What happens after I submit my appeal?
A financial aid appeals committee made up of various members of the university community, including academic and administrative personnel, will meet to review the appeal letters. Decisions to reinstate eligibility or deny an appeal are made in a fair and equitable manner based on the information the student provides in the letter, the supporting documentation and a review of the academic record.
What happens if my appeal is approved?
If the financial aid appeals committee approves the appeal then the student will be awarded their financial aid package for a specific period of time (usually one term) following the appeal and the student will be considered on “Financial Aid probation”. After completion of that time period, the student must meet the satisfactory academic progress requirements to be eligible for aid for future terms.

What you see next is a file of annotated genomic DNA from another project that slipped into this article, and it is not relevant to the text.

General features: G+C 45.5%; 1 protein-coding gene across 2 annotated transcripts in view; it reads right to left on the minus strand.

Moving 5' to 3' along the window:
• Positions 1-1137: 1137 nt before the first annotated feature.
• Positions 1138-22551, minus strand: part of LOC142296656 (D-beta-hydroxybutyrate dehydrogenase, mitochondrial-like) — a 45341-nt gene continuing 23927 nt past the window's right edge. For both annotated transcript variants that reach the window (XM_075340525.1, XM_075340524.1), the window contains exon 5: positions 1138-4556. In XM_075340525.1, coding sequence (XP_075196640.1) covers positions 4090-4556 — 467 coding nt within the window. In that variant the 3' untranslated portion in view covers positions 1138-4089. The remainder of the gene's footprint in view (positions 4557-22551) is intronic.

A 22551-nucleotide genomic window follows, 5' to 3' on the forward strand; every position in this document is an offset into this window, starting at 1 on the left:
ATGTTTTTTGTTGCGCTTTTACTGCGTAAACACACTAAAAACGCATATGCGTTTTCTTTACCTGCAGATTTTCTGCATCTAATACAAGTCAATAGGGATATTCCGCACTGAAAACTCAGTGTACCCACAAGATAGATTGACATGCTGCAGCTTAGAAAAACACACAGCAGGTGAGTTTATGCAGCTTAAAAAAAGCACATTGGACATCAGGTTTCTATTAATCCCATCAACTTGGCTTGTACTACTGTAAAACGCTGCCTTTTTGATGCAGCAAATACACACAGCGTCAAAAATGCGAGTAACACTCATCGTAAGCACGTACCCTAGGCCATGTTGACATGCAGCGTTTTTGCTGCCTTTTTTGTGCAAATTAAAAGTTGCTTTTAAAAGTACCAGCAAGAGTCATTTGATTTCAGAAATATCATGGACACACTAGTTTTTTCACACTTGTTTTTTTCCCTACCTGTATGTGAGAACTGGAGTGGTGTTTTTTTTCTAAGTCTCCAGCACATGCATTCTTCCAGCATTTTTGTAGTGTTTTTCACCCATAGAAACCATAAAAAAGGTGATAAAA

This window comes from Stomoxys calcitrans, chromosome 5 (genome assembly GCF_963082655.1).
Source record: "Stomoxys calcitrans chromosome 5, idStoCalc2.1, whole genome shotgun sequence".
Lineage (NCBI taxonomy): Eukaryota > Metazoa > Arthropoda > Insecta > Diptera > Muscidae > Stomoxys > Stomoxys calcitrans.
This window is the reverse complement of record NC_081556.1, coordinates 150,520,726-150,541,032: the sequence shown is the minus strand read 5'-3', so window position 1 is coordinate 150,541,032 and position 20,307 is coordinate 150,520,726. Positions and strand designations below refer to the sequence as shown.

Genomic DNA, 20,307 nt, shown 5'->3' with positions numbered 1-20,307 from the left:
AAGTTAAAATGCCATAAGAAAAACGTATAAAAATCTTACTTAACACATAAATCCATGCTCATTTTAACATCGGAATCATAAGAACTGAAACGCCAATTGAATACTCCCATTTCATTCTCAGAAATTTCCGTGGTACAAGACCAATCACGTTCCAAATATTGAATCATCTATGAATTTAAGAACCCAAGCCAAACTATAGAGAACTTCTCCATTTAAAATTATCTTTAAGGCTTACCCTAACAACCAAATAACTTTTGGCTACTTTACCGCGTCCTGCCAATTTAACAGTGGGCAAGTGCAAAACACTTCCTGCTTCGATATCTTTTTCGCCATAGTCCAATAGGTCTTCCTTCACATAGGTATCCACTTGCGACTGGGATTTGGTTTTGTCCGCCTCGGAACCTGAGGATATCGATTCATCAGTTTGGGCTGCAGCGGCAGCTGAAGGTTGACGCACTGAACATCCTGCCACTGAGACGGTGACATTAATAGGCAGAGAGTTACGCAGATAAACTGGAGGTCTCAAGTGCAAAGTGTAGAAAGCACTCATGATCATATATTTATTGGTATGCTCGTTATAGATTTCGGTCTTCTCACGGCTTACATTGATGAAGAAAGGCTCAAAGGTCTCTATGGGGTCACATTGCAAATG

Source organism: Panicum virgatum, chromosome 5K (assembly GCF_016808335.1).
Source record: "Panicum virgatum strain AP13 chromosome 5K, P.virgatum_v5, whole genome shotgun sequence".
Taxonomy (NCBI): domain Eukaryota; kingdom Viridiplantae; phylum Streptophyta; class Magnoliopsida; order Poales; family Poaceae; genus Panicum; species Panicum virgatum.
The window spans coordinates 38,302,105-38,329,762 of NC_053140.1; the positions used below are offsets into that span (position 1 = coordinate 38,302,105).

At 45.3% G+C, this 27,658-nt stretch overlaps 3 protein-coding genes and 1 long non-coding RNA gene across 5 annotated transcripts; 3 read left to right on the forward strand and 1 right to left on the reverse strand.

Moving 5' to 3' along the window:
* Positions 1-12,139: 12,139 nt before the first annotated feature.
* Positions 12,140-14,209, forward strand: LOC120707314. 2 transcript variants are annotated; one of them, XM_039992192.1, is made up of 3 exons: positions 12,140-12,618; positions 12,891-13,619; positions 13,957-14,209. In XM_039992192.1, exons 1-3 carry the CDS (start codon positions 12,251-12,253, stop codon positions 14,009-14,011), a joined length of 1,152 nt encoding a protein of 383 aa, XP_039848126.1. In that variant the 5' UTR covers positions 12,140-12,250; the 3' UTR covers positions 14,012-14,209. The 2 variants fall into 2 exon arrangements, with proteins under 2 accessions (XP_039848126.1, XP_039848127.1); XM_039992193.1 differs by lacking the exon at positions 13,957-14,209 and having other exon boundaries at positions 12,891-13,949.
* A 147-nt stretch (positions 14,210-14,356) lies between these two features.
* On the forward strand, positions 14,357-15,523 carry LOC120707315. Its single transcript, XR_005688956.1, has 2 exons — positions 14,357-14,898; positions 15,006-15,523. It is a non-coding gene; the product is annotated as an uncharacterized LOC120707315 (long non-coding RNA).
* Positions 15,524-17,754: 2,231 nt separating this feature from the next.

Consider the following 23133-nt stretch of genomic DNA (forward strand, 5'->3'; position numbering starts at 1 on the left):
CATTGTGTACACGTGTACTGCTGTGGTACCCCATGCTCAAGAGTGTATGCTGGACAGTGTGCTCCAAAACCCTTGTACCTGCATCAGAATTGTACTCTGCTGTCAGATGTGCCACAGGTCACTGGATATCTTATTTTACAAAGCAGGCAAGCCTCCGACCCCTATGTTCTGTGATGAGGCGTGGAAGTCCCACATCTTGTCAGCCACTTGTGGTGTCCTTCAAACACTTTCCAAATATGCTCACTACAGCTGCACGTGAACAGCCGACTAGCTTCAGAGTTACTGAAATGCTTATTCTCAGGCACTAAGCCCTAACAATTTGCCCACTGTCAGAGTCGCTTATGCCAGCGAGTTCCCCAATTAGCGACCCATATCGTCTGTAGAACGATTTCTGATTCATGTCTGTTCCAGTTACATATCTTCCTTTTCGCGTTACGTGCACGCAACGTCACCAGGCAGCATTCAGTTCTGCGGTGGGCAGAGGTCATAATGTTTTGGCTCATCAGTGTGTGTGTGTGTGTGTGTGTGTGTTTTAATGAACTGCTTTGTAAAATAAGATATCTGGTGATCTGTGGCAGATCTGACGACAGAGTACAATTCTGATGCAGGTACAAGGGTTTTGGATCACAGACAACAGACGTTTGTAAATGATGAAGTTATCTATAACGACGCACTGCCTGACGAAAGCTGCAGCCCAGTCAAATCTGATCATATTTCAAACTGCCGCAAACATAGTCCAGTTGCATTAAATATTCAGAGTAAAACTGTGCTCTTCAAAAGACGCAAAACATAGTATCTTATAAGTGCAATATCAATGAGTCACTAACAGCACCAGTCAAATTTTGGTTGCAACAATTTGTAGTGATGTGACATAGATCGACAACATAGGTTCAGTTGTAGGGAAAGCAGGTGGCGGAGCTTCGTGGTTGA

What happens if my appeal is denied?
If the appeals committee upholds the loss of financial aid then the student will need to make payment arrangements with the Bursar’s Office.
Students who have lost their merit scholarships(s), such as the Presidential/Transfer Presidential Scholarship, Distinguished Scholar Award, Charger Award, SAT Writing Award, Phi Theta Scholarship, Leadership Award, or Deans Scholarship due to falling below the minimum required cumulative GPA, may take summer classes in order to try and raise their cumulative GPA to the minimum standard. The cumulative GPA must be officially posted to the University of New Haven academic transcript prior to the first day of the fall term in order to have the merit award(s) reinstated. Otherwise the student will not have their academic record reviewed again until the following May.